Although there was no trust in the venal business of international wet work, occasionally there was respect, and Burleigh Morgan was respected. Other top independent assassins would accept a job from him, which was why Saddam Hussein had hired him to put together a team for a series of particularly sensitive international terminations. Besides Morgan, the Basque, and the Russian, there were a former jihadist, a retired Mossad operative, and a peripheral member of the Cosa Nostra. They had executed their assignments perfectly. The problem was, Saddam had never paid the second half of what he owed them.
“Which direction, General?” Morgan prodded.
With a nod, the general trotted off.
Watching their flanks, the contract killers followed, passing weed-infested lawns and gardens. Lights from lanterns and flashlights moved occasionally behind the dark windows of the buildings towering around them.
Off to the right, a side door opened and slammed back against the wall. Two soldiers stripped down to their trousers and combat boots burst out onto a stone patio. Rifles slung over their naked shoulders, each carried an armful of plastic boxes. They spotted the general and the assassins.
The general bellowed at them in Arabic,
But they bolted, their legs pumping, heading off across the grounds toward the northwest gate, the gate farthest from the American tanks.
“Dogs and thieves! Deserters!” The general squeezed off two volleys from his AK-47.
The rounds hit the soldiers in their backs, slamming them to the ground. Blood rose like black tar on their skin. One lay silent and motionless; the other moaned, his feet twitching.
The general ran over to them and scooped up a handful of little gemlike tubes that had fallen out of one of the boxes. He held them up for the assassins to see. “These are cylinder seals. Our ancestors, the ancient Mesopotamians, carved pictures and writing on them and then rolled them across wet clay for their signatures. Just one of these can be sold for fifty thousand American dollars—”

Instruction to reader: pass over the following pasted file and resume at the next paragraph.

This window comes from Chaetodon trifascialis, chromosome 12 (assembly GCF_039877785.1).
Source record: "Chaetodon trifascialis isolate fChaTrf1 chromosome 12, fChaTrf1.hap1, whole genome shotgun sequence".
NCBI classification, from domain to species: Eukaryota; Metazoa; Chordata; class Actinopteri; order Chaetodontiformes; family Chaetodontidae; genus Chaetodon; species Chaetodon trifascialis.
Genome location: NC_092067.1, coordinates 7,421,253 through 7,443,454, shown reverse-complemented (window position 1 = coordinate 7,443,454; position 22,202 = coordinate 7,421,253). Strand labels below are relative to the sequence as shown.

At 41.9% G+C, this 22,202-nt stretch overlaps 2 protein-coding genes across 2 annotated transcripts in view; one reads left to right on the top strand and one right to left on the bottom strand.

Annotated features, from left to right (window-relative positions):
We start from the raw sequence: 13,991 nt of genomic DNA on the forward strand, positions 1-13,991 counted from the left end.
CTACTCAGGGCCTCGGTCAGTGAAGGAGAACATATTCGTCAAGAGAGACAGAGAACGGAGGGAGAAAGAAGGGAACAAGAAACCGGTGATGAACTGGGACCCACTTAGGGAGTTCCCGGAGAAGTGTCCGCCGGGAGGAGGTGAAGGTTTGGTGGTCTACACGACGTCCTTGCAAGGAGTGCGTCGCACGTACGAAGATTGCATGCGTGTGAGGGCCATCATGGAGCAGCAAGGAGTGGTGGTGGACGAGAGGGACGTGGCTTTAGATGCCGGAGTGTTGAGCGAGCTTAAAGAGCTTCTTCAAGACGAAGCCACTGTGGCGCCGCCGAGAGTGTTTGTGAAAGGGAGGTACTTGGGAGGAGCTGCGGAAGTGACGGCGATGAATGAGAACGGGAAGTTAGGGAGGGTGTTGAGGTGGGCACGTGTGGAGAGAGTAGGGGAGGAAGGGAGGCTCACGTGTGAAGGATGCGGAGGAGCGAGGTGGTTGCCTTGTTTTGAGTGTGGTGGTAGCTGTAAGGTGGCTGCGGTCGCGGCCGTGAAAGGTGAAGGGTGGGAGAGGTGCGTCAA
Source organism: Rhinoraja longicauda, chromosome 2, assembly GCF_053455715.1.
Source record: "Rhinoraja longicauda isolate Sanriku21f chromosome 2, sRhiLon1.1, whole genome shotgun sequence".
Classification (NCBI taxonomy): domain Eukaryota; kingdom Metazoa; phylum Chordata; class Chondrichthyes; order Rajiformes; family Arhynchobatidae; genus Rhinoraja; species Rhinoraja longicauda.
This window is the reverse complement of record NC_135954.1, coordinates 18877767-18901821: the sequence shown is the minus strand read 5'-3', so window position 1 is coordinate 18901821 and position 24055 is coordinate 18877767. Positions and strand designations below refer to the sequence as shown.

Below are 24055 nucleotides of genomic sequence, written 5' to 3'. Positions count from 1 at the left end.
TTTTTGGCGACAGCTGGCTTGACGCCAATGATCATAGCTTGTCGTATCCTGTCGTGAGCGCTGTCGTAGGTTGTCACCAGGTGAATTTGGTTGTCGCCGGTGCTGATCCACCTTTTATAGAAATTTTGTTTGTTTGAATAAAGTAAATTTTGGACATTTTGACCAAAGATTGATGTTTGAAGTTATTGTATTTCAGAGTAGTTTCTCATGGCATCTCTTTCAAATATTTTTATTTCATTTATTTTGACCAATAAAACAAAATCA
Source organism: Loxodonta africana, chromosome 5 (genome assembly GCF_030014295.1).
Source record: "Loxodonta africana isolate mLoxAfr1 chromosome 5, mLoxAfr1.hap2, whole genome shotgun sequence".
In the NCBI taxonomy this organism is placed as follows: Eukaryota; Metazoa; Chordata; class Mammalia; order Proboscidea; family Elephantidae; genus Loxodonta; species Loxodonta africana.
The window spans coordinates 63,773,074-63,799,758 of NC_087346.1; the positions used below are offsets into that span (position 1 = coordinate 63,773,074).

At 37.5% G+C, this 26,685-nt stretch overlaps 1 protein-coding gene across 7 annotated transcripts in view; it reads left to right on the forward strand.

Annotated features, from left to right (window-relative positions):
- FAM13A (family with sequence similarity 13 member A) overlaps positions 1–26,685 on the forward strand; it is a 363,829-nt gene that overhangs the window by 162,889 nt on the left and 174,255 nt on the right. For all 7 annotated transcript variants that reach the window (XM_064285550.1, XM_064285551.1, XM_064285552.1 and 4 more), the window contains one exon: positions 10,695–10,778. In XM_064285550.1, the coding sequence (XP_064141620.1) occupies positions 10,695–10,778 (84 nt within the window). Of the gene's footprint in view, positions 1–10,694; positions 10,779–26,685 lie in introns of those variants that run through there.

The Basque had had enough.
he exploded. “Who gives a fucking damn!”
Morgan agreed. He stepped in front of the general. A highly respected line officer, the general had just shot his own soldiers in the back because of a bunch of tiny tubes that looked like crusty cigarette holders. The general was probably not barking mad yet, but his priorities were circling the toilet.
Morgan stabbed a finger into the man’s chest. “You stupid arsehole, remember why we’re here. You’re digging your family’s graves!” He had tracked down the general’s wife and children in Tahiti and sent him chilling photos showing how easily they could be wiped.
The general paled. He was a close friend of Saddam’s half brother Barzan al-Tikriti, who had managed part of Saddam’s clandestine financial network. If anyone could get to Barzan and Saddam’s money, it was the general.
Without a word, the general jogged off. They ran close behind.
Morgan noted hundreds of 7.62-mm shell casings embedded in the weeds and dirt, the bullets used by AK-47s, not by U.S. assault rifles. “How many men do you have here, General, and where are they?”
“About seventy-five, stationed around the compound.”
Morgan knew 150 Republican Guards had been onsite at five
., so the general had lost half his force. In the distance, a clutch of men wearing only T-shirts and undershorts and carrying cardboard boxes rushed northwest, in the same direction the two soldiers had been heading with the cylinder seals. It looked to Morgan that the general’s troops were ditching their uniforms, grabbing antiquities, and deserting.